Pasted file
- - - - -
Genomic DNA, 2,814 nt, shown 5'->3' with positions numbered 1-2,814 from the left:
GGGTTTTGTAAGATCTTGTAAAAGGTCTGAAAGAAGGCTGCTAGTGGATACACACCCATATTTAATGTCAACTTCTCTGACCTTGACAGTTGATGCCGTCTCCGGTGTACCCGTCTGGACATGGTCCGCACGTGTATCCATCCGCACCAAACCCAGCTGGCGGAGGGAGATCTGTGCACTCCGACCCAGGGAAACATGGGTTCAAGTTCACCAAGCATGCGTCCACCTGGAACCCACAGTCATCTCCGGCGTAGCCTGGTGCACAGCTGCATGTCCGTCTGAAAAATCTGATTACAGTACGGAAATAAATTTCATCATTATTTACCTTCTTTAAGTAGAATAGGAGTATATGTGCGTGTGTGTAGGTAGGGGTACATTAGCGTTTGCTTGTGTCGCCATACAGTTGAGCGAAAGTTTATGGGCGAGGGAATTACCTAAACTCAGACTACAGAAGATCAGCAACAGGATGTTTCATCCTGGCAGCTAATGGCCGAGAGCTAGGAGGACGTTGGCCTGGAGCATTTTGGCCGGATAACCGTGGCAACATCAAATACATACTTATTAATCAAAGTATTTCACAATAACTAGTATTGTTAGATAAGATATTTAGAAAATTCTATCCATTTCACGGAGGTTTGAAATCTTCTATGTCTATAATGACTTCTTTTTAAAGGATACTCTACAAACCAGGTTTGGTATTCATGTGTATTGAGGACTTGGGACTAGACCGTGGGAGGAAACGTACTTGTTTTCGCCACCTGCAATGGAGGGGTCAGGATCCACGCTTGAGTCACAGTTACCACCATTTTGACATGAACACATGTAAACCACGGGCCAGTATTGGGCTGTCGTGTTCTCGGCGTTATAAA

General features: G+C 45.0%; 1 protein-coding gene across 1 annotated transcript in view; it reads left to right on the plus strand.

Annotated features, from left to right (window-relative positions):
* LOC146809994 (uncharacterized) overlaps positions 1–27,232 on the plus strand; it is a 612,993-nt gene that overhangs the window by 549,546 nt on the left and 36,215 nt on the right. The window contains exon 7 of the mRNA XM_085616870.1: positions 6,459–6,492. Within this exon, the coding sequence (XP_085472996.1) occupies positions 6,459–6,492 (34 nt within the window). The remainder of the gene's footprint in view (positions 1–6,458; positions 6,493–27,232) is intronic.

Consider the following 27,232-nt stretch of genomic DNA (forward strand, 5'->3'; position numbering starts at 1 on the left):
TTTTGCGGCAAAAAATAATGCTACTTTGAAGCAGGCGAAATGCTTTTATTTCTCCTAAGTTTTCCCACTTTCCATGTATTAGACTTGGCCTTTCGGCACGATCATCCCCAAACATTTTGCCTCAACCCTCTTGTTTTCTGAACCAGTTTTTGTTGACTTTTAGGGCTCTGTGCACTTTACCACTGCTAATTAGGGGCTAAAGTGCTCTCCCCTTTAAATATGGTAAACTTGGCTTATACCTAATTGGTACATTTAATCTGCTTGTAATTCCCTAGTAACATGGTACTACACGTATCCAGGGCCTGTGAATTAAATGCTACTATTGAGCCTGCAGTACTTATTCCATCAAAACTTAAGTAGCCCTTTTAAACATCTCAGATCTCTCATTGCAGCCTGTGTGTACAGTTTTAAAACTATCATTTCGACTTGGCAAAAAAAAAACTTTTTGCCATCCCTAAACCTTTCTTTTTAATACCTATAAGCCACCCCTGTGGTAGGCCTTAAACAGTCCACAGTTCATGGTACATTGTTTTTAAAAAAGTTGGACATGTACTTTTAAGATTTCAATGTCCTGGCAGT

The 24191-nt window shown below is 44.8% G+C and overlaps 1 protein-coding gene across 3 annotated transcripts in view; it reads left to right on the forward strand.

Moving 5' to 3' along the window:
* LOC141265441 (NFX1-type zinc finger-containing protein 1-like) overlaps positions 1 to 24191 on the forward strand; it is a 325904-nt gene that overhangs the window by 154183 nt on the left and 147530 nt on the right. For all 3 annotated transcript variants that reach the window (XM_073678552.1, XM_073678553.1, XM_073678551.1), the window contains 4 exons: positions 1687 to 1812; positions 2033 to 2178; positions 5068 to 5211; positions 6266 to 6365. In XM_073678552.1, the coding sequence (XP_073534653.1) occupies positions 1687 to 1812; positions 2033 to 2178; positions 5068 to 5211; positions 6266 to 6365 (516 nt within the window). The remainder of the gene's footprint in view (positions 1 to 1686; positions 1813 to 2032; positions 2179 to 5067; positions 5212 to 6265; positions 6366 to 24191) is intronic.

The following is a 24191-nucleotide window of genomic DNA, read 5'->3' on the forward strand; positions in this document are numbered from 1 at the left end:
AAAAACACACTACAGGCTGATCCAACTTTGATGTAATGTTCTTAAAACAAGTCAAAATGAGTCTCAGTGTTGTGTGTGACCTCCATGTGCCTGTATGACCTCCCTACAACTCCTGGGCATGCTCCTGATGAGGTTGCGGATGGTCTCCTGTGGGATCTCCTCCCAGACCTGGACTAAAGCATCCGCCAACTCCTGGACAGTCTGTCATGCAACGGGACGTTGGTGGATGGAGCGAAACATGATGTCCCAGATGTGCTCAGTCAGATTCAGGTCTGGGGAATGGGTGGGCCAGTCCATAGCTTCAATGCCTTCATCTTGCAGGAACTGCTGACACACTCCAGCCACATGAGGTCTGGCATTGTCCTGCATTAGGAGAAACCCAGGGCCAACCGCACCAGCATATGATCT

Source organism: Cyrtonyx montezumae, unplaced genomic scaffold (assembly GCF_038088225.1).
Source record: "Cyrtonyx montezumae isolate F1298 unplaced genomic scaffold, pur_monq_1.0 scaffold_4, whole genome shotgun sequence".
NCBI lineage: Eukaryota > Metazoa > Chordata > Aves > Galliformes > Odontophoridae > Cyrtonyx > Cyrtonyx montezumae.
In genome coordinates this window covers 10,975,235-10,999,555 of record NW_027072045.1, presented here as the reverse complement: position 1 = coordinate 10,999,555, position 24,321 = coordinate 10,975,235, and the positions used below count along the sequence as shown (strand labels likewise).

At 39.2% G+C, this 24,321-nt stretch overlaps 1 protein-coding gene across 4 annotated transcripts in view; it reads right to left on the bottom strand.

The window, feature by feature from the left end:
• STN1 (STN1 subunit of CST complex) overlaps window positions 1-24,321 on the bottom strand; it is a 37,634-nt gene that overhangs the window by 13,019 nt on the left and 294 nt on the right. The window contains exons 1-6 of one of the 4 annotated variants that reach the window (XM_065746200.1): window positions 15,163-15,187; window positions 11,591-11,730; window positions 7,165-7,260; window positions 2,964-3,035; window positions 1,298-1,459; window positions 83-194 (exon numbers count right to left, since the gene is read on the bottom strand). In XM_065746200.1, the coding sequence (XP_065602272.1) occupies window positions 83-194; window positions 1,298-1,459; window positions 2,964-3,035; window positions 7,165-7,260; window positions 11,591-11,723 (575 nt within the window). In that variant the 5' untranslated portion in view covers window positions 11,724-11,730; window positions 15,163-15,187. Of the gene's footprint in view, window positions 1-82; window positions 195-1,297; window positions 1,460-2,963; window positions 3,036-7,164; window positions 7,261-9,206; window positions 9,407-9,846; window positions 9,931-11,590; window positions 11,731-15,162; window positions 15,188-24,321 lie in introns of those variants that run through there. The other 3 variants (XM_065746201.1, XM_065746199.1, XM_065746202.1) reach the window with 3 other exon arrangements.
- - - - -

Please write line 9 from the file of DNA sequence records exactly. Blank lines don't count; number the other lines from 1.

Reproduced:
Moving 5' to 3' along the window: